How best to reduce the rate of emergency hospital visits, which significantly raise costs for the health system, remains a contentious point in the U.S. health care reform debate. Reform proponents argue that allowing a large uninsured population to persist results in overuse of emergency departments (ED), and that steering more of the population into a system of preventive care may diminish this. However, critics of government-sponsored expanded care reforms say that such policies will actually increase the rate of emergency visits.
A 2011 study by the Washington University School of Medicine, Yale Law School, and the Harvard Kennedy School published in the New England Journal of Medicine, “Massachusetts’ Health Care Reform and Emergency Department Utilization,” compared the rate of emergency department usage — both in-and out-patient services — over five years in Massachusetts, Vermont and New Hampshire. Massachusetts distinguished itself in 2006 by enacting a law requiring that nearly all citizens have health care; by 2009, this resulted in a 7.7% decrease in the rate of uninsured adults under the age of 65.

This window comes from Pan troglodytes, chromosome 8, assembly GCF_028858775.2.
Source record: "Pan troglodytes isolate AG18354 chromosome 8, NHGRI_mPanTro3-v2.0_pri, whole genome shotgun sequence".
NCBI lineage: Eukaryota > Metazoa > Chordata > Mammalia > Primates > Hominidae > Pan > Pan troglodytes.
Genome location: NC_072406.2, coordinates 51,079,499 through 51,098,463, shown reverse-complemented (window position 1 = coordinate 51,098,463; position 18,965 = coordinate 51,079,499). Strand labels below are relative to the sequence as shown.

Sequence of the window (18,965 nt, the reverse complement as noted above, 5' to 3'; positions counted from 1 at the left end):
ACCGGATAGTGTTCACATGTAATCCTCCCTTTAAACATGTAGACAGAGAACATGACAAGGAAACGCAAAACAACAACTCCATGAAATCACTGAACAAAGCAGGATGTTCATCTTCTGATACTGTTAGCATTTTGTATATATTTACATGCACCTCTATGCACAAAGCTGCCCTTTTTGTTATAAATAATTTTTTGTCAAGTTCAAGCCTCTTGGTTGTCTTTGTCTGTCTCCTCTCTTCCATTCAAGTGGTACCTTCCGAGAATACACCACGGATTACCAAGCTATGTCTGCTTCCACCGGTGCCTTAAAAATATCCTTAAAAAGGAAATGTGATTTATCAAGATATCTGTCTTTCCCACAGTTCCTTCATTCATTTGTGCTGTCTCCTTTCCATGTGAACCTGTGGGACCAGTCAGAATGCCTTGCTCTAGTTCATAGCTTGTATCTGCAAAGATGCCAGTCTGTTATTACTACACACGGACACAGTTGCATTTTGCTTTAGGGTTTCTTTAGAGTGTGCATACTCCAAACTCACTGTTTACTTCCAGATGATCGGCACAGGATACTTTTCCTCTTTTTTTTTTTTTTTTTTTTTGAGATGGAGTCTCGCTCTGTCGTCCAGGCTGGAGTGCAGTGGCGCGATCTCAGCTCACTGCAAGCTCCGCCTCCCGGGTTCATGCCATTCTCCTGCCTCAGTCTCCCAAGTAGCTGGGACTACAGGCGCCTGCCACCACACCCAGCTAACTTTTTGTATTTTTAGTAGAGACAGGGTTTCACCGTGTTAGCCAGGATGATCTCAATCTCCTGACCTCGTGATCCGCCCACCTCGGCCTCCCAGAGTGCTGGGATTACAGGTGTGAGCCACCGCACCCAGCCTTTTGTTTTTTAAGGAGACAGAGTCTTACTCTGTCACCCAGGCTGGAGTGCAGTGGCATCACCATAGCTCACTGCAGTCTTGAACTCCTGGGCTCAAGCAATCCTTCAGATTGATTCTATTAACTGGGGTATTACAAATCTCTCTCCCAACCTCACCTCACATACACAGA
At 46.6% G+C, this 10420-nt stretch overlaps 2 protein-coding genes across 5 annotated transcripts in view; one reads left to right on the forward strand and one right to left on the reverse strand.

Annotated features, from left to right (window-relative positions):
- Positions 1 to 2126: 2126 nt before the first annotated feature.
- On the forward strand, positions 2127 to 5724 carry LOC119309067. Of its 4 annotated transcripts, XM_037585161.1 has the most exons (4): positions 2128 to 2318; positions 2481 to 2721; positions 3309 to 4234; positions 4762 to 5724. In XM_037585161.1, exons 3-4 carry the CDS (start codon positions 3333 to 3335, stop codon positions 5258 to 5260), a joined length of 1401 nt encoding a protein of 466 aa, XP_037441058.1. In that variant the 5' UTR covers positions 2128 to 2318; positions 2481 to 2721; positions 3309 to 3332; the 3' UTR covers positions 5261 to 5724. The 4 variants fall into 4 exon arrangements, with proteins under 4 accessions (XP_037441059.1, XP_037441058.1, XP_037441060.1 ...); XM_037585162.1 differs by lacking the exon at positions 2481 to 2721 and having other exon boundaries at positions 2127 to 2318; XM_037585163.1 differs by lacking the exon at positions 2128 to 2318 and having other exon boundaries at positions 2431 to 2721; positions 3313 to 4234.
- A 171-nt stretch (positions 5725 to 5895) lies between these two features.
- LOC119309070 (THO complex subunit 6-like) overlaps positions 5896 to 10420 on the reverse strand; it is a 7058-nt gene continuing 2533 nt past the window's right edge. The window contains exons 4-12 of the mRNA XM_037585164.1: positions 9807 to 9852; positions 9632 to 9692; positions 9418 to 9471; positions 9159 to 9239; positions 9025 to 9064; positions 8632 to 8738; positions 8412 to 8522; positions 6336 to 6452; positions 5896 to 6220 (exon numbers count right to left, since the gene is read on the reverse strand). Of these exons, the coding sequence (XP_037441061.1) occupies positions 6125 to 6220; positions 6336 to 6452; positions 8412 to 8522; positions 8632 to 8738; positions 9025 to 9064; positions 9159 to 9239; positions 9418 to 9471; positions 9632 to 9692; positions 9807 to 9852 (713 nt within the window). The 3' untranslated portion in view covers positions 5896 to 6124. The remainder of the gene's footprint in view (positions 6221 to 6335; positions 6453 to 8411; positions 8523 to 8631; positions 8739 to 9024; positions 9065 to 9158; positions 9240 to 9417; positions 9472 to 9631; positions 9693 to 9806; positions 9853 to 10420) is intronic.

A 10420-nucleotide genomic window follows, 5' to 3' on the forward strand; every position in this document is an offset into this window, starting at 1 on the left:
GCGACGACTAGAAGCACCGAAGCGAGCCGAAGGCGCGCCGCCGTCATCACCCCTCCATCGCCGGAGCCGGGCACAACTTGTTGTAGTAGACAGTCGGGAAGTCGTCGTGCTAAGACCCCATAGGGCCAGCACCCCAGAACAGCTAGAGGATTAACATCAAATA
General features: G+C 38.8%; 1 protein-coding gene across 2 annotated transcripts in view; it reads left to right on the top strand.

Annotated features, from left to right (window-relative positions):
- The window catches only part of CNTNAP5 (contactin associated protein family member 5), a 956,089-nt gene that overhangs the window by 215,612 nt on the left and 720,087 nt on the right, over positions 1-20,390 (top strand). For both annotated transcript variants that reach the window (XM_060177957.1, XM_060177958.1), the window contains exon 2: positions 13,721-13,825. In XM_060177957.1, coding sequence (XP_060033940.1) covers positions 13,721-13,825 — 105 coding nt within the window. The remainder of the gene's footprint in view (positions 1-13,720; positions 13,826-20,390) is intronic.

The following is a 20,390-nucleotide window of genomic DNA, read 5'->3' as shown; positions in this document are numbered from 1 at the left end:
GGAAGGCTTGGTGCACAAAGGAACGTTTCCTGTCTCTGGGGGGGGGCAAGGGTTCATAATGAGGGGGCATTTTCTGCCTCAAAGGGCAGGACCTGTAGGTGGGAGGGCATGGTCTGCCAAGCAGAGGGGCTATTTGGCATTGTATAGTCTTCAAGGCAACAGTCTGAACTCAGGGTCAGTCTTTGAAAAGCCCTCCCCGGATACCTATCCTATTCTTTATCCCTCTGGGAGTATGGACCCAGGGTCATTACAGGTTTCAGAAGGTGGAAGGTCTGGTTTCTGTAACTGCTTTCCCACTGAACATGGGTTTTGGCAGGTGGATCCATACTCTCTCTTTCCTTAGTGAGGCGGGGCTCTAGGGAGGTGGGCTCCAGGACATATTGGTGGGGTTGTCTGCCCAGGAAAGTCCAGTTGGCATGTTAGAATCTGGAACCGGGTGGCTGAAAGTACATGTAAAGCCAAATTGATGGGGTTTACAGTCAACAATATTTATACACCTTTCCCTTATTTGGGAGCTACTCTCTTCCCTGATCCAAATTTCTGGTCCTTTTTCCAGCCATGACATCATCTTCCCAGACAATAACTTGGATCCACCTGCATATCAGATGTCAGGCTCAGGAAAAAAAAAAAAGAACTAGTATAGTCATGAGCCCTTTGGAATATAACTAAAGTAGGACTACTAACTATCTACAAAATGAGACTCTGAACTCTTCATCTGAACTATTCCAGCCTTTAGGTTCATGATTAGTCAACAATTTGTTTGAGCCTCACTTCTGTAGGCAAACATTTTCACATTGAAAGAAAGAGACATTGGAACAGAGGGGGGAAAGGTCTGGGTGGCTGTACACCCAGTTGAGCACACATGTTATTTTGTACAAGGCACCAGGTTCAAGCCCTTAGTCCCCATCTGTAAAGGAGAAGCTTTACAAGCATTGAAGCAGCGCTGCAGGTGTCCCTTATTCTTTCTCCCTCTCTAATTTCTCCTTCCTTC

The study’s findings include:
- “[Emergency department] use increased in Massachusetts after reform but also increased by similar amounts in New Hampshire and Vermont, states that did not implement insurance expansions.”
- Comparing the overall data between the three states, the researchers found that the “continuous upward trend in ED utilization throughout … is remarkably consistent from state to state; if we didn’t know which state had implemented the reform law, we could not guess on the basis of these data.”
- The researchers suggest that an explanation for the apparently neutral effect of expanded coverage on ED is that there are two contradictory influences at work: “that the Massachusetts insurance expansion increased prevention, thereby reducing ED use, but that this effect has been offset by the reduced out-of-pocket cost of using the ED or difficulties in finding primary care physicians.”
The researchers conclude that their findings “underscore the problem with evaluating policies by looking only at single trends and not examining simultaneous countervailing trends or comparable trends that cannot be attributed to the policies in question.”
A 2011 study in the Annals of Emergency Medicine, “Emergency Department Utilization After the Implementation of Massachusetts Health Reform,” draws the same conclusion about the overall trends, but also notes that the state’s reform was “associated with a small but statistically significant decrease in the rate of low-severity visits for those populations most affected by health reform compared with a comparison population of individuals less likely to be affected by the reform.”
Tags: medicine, Congress, campaign issue, health care reform